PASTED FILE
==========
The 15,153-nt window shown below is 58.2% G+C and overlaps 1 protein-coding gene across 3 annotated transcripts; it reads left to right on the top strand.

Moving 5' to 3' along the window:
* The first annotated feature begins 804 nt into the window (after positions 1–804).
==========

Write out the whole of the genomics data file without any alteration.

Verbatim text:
The 15,153-nt window shown below is 58.2% G+C and overlaps 1 protein-coding gene across 3 annotated transcripts; it reads left to right on the top strand.

Moving 5' to 3' along the window:
* The first annotated feature begins 804 nt into the window (after positions 1–804).